The share market is full of metrics and acronyms. Terms like ROE, ICR, and EPS can be confusing and even intimidating for retail investors. But with our simple guide, you can master these metrics and use them to your advantage.
EPS refers to a company’s earnings per share. Earnings per share are calculated by dividing a company’s profit by the number of ordinary shares it has on issue. The EPS indicates how much investors are willing to pay for each dollar of a company’s earnings. The higher the EPS, the more profitable a company is.
When calculating EPS, a company’s profit should be adjusted downward for any dividends paid on preferred shares during the period. Similarly, the number of shares must be adjusted for any shares that were created or issued during the period in question.
The earnings used in the EPS calculation can be misleading if distorted by once-off or unusual items. For example, the sale of a significant asset may inflate profits for a particular period, but is unlikely to have an ongoing impact. Likewise, the realisation of large impairments may negatively impact profits during a period without causing on ongoing decline in profitability. For this reason, analysts may choose to exclude these ‘extraordinary items’ from their measure of earnings when calculating EPS.
Early stage companies and startups may have low or no earnings per share, with investors banking that earnings will flow as the company matures. Later stage companies with an established market presence and revenue streams will generally have higher earnings per share.
The price-to-earnings (P/E) ratio is the ratio of a company’s share price to the company’s earnings per share. Also known as the price or earnings multiple, this metric can be an indicator of whether a company is overvalued or undervalued.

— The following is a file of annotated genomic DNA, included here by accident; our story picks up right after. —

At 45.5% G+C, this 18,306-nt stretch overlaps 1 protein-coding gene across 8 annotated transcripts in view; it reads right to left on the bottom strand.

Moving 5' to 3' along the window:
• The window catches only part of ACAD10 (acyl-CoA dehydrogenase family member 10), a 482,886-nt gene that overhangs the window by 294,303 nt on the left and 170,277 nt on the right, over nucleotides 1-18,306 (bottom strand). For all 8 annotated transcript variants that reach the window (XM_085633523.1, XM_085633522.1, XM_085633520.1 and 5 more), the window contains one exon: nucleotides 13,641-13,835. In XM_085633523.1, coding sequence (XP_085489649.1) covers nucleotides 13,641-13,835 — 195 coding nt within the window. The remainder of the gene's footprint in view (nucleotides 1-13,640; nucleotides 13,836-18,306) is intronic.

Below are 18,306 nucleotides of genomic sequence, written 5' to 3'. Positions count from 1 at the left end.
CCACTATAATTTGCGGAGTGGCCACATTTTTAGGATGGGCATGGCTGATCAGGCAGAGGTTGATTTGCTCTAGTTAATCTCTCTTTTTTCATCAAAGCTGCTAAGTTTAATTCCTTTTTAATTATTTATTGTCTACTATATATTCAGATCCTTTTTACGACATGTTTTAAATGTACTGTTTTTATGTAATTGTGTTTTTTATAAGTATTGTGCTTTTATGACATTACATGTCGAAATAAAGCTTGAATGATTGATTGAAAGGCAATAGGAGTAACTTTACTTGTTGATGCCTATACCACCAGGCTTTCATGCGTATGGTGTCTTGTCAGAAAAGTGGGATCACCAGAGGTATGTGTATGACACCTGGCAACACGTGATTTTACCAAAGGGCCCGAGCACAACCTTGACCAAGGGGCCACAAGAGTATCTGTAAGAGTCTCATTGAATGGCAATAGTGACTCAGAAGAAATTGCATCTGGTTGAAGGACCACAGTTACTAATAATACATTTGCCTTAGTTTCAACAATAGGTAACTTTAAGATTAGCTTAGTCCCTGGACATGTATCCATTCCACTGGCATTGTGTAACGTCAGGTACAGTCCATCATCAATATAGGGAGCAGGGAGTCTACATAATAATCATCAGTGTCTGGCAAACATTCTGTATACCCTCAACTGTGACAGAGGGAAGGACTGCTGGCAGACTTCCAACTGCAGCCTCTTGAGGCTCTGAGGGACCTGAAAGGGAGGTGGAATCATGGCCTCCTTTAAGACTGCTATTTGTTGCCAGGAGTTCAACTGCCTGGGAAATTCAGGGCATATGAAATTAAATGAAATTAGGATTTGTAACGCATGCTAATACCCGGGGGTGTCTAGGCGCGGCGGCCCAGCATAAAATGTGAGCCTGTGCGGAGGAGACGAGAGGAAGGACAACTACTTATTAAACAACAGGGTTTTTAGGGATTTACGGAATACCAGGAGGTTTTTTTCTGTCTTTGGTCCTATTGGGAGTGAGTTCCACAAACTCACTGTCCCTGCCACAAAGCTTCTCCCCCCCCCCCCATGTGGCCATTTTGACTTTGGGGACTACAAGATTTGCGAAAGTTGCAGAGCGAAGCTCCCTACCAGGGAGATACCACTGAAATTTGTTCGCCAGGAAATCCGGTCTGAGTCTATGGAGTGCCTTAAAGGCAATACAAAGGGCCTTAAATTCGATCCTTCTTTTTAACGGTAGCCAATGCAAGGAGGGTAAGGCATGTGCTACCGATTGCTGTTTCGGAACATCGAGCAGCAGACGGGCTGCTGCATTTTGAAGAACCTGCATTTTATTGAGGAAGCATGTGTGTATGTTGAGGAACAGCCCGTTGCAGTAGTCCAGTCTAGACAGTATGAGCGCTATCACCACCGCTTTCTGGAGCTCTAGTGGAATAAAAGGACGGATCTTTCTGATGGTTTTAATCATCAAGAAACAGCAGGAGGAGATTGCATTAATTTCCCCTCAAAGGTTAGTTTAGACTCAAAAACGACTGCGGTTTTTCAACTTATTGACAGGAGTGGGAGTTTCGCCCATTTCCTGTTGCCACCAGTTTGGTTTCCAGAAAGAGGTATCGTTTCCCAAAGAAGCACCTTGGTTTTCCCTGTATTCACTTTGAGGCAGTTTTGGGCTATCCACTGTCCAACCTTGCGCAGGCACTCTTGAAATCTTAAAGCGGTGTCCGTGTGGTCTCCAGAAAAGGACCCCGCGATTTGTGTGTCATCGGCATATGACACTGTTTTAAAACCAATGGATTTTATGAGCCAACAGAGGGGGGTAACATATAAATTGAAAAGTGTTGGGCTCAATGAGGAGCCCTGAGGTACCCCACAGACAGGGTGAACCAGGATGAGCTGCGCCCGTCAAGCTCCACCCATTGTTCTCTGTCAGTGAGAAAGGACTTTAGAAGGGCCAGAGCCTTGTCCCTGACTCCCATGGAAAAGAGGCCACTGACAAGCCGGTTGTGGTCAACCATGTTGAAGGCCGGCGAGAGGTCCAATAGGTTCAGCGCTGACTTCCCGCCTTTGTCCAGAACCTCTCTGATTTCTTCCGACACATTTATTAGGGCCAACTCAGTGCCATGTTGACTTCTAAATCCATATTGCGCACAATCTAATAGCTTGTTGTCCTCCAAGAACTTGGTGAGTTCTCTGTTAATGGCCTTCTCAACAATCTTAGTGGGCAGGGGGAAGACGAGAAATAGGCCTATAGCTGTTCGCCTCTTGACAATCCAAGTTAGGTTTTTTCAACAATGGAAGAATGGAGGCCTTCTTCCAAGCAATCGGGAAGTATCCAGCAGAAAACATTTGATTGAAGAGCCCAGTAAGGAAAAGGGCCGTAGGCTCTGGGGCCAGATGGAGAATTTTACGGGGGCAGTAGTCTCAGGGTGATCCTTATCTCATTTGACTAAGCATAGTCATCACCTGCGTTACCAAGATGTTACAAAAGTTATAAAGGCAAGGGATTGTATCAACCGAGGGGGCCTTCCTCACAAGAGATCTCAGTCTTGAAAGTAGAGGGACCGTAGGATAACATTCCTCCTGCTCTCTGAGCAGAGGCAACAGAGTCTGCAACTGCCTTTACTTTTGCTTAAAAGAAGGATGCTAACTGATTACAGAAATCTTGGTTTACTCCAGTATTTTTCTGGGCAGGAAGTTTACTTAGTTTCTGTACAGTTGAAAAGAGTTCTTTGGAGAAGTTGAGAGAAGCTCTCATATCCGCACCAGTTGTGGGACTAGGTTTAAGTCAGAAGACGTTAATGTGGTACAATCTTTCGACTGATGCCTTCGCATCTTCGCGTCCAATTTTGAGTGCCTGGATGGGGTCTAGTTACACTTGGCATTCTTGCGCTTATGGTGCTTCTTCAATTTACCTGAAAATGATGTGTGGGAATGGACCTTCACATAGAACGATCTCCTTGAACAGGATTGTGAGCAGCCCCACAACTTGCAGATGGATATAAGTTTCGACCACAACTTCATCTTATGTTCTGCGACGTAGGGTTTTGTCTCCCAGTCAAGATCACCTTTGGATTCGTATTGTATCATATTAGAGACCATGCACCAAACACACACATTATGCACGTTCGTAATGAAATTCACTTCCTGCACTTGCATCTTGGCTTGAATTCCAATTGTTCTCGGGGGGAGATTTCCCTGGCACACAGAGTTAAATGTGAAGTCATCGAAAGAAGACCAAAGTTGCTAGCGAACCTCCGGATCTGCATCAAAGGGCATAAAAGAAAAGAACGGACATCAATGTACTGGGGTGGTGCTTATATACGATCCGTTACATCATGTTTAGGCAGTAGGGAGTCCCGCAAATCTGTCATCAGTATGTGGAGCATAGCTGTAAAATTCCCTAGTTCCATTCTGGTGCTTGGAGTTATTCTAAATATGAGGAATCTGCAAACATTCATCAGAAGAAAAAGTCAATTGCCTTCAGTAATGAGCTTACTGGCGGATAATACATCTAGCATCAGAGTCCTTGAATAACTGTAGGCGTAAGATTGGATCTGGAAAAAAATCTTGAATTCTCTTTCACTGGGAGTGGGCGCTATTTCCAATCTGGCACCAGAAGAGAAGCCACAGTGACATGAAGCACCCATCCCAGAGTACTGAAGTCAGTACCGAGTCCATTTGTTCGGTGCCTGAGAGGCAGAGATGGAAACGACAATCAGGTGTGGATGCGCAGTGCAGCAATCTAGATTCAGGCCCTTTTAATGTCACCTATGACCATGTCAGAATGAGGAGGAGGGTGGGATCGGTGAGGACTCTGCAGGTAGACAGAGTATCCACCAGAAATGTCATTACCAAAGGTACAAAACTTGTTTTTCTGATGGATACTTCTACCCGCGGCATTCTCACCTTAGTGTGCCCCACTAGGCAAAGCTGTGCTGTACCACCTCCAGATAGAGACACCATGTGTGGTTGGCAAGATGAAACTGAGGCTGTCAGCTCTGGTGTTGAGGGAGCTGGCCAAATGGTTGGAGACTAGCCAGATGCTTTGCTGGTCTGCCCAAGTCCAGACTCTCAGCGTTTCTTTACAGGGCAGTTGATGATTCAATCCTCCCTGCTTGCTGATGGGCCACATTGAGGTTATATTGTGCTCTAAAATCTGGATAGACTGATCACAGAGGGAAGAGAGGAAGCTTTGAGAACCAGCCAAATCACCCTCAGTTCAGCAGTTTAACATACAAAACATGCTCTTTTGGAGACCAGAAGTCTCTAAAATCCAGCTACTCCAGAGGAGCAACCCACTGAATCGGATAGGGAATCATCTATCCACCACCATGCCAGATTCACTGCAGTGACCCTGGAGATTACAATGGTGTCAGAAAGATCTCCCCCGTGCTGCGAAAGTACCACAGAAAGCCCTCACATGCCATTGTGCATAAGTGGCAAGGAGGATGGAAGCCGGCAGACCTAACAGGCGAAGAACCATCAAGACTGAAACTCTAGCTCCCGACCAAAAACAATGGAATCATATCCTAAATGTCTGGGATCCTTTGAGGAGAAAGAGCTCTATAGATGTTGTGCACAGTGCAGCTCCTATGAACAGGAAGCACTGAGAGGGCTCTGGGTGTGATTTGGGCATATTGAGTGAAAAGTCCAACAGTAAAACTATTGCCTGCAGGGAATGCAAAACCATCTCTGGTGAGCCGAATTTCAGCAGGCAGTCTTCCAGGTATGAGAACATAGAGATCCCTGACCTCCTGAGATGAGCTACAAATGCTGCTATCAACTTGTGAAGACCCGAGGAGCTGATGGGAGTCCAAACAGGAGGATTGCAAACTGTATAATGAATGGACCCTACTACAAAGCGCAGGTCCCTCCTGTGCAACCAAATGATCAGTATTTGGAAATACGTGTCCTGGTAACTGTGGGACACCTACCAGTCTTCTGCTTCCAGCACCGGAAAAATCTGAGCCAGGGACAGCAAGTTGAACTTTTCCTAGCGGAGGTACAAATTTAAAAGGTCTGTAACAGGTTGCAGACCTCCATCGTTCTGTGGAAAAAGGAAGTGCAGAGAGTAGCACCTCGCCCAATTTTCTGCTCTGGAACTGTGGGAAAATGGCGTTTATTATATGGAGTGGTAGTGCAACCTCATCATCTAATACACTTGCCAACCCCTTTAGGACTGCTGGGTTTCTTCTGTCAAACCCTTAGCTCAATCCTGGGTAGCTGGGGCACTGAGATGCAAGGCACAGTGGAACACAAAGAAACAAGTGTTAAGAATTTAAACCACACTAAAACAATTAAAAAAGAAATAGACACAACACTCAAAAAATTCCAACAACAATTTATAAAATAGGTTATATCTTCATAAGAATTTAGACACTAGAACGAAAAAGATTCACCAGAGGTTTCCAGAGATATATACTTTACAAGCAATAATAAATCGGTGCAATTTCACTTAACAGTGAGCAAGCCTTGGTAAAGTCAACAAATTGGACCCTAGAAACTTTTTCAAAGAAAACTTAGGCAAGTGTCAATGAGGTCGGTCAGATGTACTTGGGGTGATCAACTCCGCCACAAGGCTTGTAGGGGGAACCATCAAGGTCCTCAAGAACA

P/E ratios can be useful in comparing similar companies or comparing a single company against its own historical performance. Companies that have no earnings or are losing money will not have a P/E ratio as there are no earnings to divide the price by.
Typically high growth stocks have high P/E ratios, as investors expect high rates of earnings growth in future. An example of this is WiseTech Global Ltd (ASX: WTC), which has a P/E ratio of 154. This can be compared to a company like National Australia Bank Ltd (ASX: NAB), which has a P/E ratio of 13.7
The P/S ratio refers to a company’s price-to-sales ratio. It is calculated by dividing a company’s total market capitalisation by its total revenue or sales. The P/S ratio indicates how much investors are willing to pay for each dollar of a company’s sales.
By comparing P/S ratios across companies in the same sector, investors can get an indication of whether a company is overvalued or undervalued relative to its peers. Using the measure across industries can be more problematic as the ability to turn sales into profits can differ across sectors.
Unlike the P/E ratio, the P/S ratio does not take account of debt. It is possible for a company to make high sales and revenues without turning a profit if the costs (including interest costs) of making those sales are just as high, or even higher.
When using the P/S ratio it is important to be cognisant of potential underlying reasons for differences in valuations. These could include companies having different balance sheets, different expense profiles, and different growth prospects.